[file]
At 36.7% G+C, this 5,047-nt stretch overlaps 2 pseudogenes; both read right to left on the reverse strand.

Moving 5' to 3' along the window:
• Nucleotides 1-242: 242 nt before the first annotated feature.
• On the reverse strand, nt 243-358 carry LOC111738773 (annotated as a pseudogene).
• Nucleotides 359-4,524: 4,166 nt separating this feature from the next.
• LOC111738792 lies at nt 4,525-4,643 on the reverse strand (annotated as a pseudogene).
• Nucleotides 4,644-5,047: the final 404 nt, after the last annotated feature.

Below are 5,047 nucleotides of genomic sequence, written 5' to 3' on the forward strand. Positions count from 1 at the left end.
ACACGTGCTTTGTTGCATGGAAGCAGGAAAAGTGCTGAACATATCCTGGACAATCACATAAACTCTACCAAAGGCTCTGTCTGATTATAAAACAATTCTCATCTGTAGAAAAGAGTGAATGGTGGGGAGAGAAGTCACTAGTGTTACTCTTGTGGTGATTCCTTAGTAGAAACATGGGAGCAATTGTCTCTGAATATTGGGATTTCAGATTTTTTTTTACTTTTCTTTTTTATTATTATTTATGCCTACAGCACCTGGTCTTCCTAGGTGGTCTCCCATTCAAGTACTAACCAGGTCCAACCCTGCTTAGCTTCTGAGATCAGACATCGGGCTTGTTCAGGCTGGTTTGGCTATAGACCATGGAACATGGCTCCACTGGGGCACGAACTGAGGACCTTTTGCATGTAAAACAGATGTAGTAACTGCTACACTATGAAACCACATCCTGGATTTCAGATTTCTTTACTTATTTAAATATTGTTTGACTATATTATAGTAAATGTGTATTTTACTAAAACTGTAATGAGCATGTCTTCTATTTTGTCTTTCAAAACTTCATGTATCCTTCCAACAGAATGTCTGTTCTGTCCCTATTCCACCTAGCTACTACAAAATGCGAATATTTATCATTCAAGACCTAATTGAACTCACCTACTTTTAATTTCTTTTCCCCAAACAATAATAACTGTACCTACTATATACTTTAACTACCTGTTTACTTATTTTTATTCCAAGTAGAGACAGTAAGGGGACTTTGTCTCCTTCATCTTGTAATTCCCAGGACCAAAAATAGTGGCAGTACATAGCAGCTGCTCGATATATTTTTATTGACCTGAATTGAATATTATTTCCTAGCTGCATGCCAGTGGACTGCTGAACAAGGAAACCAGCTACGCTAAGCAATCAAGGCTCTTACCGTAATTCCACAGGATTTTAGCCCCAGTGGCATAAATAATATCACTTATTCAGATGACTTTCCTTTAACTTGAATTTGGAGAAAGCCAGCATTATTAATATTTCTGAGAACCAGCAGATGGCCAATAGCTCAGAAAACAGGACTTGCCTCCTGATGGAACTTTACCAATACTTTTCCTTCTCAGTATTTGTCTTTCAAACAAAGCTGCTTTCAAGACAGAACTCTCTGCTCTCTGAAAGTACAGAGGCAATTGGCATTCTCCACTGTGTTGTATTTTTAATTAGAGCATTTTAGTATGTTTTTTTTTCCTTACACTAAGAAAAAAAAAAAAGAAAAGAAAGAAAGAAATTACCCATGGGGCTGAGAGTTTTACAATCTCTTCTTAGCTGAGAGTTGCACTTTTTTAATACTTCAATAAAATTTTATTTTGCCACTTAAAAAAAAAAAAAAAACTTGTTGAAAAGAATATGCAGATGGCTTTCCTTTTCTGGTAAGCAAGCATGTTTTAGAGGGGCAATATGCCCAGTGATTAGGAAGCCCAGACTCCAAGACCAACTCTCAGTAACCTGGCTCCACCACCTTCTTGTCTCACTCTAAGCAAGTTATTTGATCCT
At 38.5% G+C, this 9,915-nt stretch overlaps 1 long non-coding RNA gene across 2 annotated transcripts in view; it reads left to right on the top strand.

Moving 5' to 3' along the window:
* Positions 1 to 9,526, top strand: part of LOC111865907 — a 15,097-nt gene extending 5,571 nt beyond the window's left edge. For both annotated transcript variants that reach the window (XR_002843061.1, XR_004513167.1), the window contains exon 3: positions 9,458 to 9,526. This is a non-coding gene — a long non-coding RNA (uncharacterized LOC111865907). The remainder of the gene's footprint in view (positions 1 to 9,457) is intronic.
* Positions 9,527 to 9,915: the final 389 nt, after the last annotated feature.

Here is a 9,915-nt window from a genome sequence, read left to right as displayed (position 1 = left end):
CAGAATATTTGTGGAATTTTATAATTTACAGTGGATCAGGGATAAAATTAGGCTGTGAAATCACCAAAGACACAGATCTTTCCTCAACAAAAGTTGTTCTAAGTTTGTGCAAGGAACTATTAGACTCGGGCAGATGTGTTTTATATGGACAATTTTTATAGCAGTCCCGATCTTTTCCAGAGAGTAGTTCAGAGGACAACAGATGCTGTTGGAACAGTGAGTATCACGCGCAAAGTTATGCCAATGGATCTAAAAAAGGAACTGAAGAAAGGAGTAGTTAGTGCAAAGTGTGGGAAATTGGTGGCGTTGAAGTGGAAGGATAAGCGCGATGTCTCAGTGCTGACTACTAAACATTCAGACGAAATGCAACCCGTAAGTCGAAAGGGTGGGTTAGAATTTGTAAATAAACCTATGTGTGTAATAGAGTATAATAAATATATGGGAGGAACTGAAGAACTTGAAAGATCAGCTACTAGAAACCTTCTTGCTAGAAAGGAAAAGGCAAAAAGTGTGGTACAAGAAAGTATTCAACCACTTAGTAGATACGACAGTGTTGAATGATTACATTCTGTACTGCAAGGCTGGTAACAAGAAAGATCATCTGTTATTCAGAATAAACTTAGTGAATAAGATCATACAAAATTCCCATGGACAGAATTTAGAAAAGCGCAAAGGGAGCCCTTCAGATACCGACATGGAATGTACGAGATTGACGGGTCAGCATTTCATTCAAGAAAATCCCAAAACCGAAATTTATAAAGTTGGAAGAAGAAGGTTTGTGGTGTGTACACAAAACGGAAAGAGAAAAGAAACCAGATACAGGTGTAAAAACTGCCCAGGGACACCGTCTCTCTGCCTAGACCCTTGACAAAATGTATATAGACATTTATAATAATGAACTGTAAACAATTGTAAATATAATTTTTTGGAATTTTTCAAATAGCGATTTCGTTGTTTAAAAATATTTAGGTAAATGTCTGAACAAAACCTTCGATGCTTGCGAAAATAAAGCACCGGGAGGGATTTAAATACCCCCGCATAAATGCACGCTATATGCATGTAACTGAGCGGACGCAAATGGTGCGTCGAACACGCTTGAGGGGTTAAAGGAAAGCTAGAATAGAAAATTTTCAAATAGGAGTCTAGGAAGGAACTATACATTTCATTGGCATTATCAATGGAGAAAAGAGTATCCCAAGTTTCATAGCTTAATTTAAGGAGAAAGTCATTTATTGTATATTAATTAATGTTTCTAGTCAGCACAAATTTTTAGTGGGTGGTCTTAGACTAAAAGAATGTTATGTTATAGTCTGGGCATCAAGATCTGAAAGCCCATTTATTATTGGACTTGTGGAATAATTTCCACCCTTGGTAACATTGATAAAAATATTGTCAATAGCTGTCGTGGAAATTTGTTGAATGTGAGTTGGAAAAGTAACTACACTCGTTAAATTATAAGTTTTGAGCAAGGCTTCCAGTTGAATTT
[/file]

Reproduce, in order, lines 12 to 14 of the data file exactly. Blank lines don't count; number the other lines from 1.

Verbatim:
* Positions 1 to 9,526, top strand: part of LOC111865907 — a 15,097-nt gene extending 5,571 nt beyond the window's left edge. For both annotated transcript variants that reach the window (XR_002843061.1, XR_004513167.1), the window contains exon 3: positions 9,458 to 9,526. This is a non-coding gene — a long non-coding RNA (uncharacterized LOC111865907). The remainder of the gene's footprint in view (positions 1 to 9,457) is intronic.
* Positions 9,527 to 9,915: the final 389 nt, after the last annotated feature.

Here is a 9,915-nt window from a genome sequence, read left to right as displayed (position 1 = left end):